Preference is given to using low-viscosity, hydrophobic or hydrophilized polyisocyanates having free isocyanate groups, based on aliphatic, cycloaliphatic, araliphatic and/or aromatic isocyanates, more preferably on aliphatic or cycloaliphatic isocyanates.
The method of the invention is carried out preferably as follows:
At least one adhesive component (a) and at least one isocyanate component (b) are applied between at least two substrates (step I) and subsequently the coated substrates are pressed against one another by the coated side or sides, optionally after activation of the adhesive component by exposure to heat (step II). Heat activation of adhesives may be necessary only when the adhesive component is not tacky at room temperature. Heat activation may, for example, bring about melting or else decrystallization, or may generally lower the viscosity of an adhesive component to an extent such that, on exposure to pressure, it is possible for wetting and bonding of the components to be bonded to take place. The suitable viscosities typical for this purpose are well known to the skilled person (for example, from Classification of PSAs by the viscoelastic window, the so called Chang window, proposed by E. P. Chang, J. Adhes. 34, 189 (1991)).
The inventive application of the adhesive component and the isocyanate component is notable for the fact that the two components are not, as is customary in the prior art, mixed with one another before or during application, but instead that they are applied separately from one another. The components in this case preferably only come into contact with one another on the substrate. Here, the components may be applied simultaneously or with a temporal offset from one another. Either the adhesive component (a) or else the isocyanate component (b) may be the first component applied to the substrate. The other component in each case, accordingly, is applied thereafter.
Where the adhesive component (b) is present in the form of a solution or dispersion, the solvent or the dispersing medium must be removed from it prior to step II), and it must therefore be dried.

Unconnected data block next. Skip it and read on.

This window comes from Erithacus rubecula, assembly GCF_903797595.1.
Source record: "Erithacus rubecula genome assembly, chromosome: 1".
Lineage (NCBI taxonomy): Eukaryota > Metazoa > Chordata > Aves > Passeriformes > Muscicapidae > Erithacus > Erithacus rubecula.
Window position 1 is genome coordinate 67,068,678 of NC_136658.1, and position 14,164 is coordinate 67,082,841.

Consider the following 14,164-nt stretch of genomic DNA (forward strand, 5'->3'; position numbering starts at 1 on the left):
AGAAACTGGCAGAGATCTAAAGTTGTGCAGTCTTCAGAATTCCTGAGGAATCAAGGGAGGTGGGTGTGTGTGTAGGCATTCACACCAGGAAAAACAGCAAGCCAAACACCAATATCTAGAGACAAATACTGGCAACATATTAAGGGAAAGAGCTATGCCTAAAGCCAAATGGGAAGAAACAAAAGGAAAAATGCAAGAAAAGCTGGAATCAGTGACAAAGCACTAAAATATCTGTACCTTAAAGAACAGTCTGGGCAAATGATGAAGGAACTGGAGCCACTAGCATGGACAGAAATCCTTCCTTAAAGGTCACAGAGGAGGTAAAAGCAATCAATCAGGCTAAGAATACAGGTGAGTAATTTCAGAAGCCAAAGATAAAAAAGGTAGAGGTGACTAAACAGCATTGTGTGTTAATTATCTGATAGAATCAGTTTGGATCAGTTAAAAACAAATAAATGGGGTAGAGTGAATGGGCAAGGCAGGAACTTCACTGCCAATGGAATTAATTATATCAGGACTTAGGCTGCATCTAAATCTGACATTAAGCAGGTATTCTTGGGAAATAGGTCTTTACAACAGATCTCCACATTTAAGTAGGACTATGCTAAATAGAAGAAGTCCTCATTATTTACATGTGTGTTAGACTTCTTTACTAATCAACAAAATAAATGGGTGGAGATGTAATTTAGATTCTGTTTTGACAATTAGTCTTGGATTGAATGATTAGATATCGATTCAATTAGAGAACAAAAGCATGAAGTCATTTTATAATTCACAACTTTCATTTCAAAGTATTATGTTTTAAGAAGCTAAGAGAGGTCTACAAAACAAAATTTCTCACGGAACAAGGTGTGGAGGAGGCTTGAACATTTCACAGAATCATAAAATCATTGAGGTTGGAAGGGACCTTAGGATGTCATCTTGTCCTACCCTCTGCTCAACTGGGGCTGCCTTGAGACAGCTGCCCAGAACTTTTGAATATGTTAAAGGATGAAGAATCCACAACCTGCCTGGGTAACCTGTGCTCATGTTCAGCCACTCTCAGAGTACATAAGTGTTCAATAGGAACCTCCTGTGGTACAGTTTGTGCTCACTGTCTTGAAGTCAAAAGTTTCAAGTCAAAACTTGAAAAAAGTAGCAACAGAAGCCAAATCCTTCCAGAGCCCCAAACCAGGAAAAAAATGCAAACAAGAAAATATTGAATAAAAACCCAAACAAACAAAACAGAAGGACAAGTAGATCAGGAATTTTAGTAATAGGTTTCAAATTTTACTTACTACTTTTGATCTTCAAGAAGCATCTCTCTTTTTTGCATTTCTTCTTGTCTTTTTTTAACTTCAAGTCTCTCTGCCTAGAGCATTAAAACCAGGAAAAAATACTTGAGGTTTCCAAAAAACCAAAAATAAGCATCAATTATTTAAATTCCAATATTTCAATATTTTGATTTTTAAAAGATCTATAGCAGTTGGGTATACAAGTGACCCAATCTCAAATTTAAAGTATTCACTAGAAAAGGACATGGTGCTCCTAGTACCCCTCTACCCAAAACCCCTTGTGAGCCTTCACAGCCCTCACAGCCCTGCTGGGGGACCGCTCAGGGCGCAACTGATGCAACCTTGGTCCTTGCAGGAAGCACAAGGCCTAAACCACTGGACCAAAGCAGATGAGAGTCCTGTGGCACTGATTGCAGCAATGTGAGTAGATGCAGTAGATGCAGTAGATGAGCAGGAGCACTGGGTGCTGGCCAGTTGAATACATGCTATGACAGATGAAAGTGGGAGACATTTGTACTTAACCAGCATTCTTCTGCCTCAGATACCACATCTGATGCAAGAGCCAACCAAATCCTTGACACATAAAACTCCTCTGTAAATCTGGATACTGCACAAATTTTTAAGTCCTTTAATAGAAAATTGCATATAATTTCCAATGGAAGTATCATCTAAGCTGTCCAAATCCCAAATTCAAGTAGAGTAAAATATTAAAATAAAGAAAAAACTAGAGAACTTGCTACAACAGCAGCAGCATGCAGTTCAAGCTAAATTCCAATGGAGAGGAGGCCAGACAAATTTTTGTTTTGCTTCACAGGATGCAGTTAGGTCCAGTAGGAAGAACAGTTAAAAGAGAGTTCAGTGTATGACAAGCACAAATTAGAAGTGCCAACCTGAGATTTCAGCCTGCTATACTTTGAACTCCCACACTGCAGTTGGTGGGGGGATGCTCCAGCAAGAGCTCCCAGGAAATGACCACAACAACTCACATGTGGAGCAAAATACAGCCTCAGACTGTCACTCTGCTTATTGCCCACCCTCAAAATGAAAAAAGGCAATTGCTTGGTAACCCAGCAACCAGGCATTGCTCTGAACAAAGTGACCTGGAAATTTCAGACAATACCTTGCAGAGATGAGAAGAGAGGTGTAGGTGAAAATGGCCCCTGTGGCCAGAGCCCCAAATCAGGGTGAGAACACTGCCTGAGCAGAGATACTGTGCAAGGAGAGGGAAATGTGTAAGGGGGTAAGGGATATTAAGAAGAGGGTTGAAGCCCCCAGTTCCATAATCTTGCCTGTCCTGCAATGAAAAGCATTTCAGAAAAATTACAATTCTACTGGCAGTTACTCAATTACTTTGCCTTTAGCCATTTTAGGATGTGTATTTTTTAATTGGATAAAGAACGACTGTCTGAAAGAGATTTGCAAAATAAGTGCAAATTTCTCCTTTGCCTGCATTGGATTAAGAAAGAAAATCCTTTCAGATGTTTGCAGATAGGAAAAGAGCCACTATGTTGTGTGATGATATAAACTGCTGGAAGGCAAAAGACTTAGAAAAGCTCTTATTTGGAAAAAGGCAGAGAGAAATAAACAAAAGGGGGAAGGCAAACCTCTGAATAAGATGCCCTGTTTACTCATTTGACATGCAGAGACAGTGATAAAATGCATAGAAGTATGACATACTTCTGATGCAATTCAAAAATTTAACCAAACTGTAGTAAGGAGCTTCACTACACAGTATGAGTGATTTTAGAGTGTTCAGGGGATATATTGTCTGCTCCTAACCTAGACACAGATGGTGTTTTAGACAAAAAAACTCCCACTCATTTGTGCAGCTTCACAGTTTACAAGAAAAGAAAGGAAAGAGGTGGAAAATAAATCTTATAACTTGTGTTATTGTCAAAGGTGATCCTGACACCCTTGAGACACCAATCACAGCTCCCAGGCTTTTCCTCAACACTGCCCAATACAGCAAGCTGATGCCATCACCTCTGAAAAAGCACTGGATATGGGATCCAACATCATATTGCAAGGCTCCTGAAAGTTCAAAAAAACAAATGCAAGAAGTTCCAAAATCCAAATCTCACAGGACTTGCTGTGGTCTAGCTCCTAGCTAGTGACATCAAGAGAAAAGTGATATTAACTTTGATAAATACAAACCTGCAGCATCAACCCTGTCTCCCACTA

In one embodiment, the adhesive component (a) and the isocyanate component (b) are applied simultaneously to the substrate.
In a further embodiment, the adhesive component (a) and the isocyanate component (b) are applied in offset locations to the substrate. This would mean that the two components are not applied to the same position, but are in contact at one interface at least.
In one preferred embodiment, the isocyanate component is applied separately and subsequently to the adhesive component which has already been applied. In this case, on application of the isocyanate component (b), the previously applied adhesive component (a) may still be liquid, may already have undergone partial drying, or may even be completely dried and optionally crystallized.
In one particularly preferred embodiment, the isocyanate component is applied separately and subsequently to the adhesive component which has already been applied, has already dried and is optionally in crystallized form. Dried here means at least partially dried, but preferably completely dried.
This has the advantage that in the case of heat-activatable adhesives, for example, the application of the layer of adhesive and also the complete drying thereof may take place completely separately, both in time and in space, from the application of the isocyanate component. Warehousing of a substrate coated with the adhesive component is therefore possible.
Since the dried adhesive component (a) behaves analogously to a 1K hotmelt or dried 1K solvent-based adhesive, this procedure is suitable for a multiplicity of suitable pre-applied 1K adhesives, which in principle are also co-crosslinkable with isocyanates.
The adhesive component (a) is preferably a heat-activatable adhesive which is dried and heat-activated after application. Bonding takes place after the application of the isocyanate component (b), through the pressurized compressing of the two substrates in the heat-activated state of the adhesive.